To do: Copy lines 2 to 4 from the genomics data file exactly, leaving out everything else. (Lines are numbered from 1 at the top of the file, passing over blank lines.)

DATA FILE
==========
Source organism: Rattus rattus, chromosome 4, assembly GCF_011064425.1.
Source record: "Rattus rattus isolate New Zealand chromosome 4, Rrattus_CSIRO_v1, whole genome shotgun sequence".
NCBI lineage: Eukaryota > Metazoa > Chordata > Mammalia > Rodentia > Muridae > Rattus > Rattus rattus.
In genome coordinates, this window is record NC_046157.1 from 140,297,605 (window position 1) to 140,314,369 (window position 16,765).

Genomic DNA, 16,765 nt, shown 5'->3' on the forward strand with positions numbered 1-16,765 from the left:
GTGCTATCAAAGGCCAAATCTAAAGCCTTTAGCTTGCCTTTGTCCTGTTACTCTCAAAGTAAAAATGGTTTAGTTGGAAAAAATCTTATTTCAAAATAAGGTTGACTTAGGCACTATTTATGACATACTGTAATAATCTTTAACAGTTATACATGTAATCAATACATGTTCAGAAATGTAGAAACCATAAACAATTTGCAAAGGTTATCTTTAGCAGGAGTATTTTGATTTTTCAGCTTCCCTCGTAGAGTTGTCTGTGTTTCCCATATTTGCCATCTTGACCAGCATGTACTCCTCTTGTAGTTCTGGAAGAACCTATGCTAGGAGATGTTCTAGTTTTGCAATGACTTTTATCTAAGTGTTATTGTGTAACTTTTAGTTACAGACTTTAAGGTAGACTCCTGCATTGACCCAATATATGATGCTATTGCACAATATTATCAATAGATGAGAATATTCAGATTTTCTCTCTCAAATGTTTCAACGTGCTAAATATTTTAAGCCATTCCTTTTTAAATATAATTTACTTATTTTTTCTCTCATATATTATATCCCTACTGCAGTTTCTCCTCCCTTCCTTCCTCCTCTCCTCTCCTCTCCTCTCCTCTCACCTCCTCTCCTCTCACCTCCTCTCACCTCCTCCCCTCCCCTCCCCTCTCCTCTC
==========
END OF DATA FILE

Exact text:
Source record: "Rattus rattus isolate New Zealand chromosome 4, Rrattus_CSIRO_v1, whole genome shotgun sequence".
NCBI lineage: Eukaryota > Metazoa > Chordata > Mammalia > Rodentia > Muridae > Rattus > Rattus rattus.
In genome coordinates, this window is record NC_046157.1 from 140,297,605 (window position 1) to 140,314,369 (window position 16,765).